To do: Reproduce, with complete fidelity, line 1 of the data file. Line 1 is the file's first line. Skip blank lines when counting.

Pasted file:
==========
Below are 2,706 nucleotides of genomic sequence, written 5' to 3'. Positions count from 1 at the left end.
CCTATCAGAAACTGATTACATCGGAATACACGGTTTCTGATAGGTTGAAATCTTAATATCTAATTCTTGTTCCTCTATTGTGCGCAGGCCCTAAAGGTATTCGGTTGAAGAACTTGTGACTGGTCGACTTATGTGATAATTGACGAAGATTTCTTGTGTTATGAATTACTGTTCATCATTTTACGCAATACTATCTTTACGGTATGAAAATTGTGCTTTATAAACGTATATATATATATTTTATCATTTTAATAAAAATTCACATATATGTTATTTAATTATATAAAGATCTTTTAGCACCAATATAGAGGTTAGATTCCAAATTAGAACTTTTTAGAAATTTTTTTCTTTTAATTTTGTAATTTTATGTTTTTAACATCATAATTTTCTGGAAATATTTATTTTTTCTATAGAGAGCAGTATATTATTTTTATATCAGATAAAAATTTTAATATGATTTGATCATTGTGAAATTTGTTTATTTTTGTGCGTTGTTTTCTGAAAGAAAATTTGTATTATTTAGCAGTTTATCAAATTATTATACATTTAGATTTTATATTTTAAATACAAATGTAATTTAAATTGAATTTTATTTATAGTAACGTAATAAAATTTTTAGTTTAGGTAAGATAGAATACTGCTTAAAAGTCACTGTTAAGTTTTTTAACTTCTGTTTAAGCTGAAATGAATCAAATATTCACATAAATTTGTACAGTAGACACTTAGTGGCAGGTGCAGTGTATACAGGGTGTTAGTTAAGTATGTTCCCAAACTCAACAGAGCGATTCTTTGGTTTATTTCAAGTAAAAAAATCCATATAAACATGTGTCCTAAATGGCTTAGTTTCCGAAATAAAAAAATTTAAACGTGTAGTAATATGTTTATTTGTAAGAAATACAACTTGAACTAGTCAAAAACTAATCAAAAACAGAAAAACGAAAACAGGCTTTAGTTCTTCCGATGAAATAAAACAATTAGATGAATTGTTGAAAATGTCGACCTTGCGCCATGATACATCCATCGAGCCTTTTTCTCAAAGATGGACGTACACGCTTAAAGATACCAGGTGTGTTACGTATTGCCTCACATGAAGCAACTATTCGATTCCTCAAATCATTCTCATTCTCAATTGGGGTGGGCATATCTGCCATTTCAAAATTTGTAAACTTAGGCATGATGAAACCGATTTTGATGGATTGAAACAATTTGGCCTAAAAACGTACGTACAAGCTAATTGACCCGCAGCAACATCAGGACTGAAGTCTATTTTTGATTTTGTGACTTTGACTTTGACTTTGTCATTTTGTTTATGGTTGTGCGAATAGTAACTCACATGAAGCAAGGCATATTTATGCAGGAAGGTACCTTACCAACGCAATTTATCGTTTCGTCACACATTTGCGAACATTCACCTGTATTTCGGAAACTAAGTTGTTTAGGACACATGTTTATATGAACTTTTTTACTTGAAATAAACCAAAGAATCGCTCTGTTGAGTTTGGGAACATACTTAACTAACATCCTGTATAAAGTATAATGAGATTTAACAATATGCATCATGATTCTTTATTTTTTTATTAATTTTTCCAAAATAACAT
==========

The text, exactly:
Below are 2,706 nucleotides of genomic sequence, written 5' to 3'. Positions count from 1 at the left end.